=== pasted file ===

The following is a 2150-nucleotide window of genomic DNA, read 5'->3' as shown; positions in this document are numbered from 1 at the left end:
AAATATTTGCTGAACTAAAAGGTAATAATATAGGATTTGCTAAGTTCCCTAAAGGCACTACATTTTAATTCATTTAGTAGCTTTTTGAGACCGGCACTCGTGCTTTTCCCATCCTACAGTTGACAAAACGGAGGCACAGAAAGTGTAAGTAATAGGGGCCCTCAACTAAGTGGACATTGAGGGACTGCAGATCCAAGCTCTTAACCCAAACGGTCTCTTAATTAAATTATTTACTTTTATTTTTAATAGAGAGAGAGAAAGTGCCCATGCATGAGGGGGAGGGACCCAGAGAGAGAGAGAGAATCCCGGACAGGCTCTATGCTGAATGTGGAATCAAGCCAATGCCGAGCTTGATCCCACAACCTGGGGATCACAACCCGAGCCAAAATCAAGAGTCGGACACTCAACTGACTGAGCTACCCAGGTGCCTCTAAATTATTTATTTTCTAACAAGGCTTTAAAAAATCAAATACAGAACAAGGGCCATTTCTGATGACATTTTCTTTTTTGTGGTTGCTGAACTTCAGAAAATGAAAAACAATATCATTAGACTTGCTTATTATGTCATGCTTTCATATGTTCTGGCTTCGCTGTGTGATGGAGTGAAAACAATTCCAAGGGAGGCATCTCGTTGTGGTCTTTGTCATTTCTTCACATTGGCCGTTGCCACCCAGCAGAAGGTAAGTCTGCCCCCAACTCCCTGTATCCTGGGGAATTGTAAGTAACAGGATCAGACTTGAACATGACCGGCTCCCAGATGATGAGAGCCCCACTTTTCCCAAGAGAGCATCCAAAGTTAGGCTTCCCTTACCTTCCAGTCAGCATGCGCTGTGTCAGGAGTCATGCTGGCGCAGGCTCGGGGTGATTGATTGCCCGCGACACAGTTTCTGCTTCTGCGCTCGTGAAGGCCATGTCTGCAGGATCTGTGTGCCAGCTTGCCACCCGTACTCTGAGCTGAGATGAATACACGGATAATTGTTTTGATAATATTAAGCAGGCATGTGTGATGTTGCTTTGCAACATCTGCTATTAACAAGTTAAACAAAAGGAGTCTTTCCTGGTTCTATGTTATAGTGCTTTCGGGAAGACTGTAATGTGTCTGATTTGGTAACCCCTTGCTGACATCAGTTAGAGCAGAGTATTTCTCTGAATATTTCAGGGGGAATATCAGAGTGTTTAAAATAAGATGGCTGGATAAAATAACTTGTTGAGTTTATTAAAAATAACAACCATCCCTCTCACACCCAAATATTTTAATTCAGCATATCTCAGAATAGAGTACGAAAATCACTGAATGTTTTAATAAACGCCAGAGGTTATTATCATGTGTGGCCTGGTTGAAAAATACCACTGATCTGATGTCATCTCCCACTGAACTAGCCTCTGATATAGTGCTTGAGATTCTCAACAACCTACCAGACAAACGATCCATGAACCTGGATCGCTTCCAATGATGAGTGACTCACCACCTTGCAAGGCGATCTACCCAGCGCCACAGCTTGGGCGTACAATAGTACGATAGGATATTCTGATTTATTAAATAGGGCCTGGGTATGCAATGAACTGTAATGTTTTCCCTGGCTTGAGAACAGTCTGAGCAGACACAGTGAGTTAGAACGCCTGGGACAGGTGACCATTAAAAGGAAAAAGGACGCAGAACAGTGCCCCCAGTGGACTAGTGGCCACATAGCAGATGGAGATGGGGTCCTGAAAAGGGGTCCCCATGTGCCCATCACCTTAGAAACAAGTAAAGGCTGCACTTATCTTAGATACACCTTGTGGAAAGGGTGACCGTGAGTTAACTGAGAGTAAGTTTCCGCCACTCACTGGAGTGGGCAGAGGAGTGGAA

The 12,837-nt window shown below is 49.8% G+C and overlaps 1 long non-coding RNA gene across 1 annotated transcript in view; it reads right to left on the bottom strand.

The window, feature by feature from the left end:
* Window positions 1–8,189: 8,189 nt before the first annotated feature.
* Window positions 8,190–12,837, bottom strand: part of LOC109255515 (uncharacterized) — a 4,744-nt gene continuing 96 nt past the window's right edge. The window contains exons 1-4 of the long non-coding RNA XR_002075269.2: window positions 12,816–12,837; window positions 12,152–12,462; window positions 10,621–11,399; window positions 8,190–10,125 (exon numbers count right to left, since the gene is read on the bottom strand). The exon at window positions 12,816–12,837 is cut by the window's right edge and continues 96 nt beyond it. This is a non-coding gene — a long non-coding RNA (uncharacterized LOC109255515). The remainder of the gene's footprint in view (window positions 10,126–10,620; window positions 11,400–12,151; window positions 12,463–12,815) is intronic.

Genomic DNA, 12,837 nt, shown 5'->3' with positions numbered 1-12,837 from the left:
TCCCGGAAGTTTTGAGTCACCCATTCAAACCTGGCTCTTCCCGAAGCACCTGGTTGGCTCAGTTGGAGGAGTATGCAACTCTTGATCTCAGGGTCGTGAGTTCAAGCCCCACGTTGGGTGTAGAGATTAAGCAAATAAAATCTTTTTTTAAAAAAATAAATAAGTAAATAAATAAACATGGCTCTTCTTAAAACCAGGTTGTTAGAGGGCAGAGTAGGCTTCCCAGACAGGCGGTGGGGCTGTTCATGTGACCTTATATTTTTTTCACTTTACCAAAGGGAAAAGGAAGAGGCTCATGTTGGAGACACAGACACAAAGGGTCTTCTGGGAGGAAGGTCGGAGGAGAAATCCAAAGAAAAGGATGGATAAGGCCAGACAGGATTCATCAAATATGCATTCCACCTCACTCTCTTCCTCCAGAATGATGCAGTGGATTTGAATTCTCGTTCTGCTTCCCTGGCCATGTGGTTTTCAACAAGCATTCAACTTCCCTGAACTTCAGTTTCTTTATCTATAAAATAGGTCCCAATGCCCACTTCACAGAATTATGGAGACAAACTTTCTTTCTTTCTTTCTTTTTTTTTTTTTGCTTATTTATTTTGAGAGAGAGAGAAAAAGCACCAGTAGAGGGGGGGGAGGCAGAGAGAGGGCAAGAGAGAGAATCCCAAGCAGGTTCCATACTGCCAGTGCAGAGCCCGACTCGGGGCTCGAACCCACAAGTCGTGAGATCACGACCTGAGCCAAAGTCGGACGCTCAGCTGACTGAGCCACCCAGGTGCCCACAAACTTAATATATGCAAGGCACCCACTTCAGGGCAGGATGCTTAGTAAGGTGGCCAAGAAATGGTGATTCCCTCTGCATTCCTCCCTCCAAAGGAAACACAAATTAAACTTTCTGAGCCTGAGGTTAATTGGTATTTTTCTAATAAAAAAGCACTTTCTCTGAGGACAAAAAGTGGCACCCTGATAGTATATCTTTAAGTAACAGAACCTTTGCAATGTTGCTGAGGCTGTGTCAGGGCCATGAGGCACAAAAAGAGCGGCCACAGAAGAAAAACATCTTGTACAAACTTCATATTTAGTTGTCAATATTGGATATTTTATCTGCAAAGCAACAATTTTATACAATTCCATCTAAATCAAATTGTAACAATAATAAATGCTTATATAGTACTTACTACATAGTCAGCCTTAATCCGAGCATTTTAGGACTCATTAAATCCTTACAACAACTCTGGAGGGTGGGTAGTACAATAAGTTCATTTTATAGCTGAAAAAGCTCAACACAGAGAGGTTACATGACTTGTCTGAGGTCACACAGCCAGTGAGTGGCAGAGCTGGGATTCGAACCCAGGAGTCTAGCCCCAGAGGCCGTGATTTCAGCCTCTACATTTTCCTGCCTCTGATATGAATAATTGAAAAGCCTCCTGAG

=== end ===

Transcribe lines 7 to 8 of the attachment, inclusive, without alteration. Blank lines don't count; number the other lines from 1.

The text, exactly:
Genomic DNA, 12,837 nt, shown 5'->3' with positions numbered 1-12,837 from the left:
TCCCGGAAGTTTTGAGTCACCCATTCAAACCTGGCTCTTCCCGAAGCACCTGGTTGGCTCAGTTGGAGGAGTATGCAACTCTTGATCTCAGGGTCGTGAGTTCAAGCCCCACGTTGGGTGTAGAGATTAAGCAAATAAAATCTTTTTTTAAAAAAATAAATAAGTAAATAAATAAACATGGCTCTTCTTAAAACCAGGTTGTTAGAGGGCAGAGTAGGCTTCCCAGACAGGCGGTGGGGCTGTTCATGTGACCTTATATTTTTTTCACTTTACCAAAGGGAAAAGGAAGAGGCTCATGTTGGAGACACAGACACAAAGGGTCTTCTGGGAGGAAGGTCGGAGGAGAAATCCAAAGAAAAGGATGGATAAGGCCAGACAGGATTCATCAAATATGCATTCCACCTCACTCTCTTCCTCCAGAATGATGCAGTGGATTTGAATTCTCGTTCTGCTTCCCTGGCCATGTGGTTTTCAACAAGCATTCAACTTCCCTGAACTTCAGTTTCTTTATCTATAAAATAGGTCCCAATGCCCACTTCACAGAATTATGGAGACAAACTTTCTTTCTTTCTTTCTTTTTTTTTTTTTGCTTATTTATTTTGAGAGAGAGAGAAAAAGCACCAGTAGAGGGGGGGGAGGCAGAGAGAGGGCAAGAGAGAGAATCCCAAGCAGGTTCCATACTGCCAGTGCAGAGCCCGACTCGGGGCTCGAACCCACAAGTCGTGAGATCACGACCTGAGCCAAAGTCGGACGCTCAGCTGACTGAGCCACCCAGGTGCCCACAAACTTAATATATGCAAGGCACCCACTTCAGGGCAGGATGCTTAGTAAGGTGGCCAAGAAATGGTGATTCCCTCTGCATTCCTCCCTCCAAAGGAAACACAAATTAAACTTTCTGAGCCTGAGGTTAATTGGTATTTTTCTAATAAAAAAGCACTTTCTCTGAGGACAAAAAGTGGCACCCTGATAGTATATCTTTAAGTAACAGAACCTTTGCAATGTTGCTGAGGCTGTGTCAGGGCCATGAGGCACAAAAAGAGCGGCCACAGAAGAAAAACATCTTGTACAAACTTCATATTTAGTTGTCAATATTGGATATTTTATCTGCAAAGCAACAATTTTATACAATTCCATCTAAATCAAATTGTAACAATAATAAATGCTTATATAGTACTTACTACATAGTCAGCCTTAATCCGAGCATTTTAGGACTCATTAAATCCTTACAACAACTCTGGAGGGTGGGTAGTACAATAAGTTCATTTTATAGCTGAAAAAGCTCAACACAGAGAGGTTACATGACTTGTCTGAGGTCACACAGCCAGTGAGTGGCAGAGCTGGGATTCGAACCCAGGAGTCTAGCCCCAGAGGCCGTGATTTCAGCCTCTACATTTTCCTGCCTCTGATATGAATAATTGAAAAGCCTCCTGAG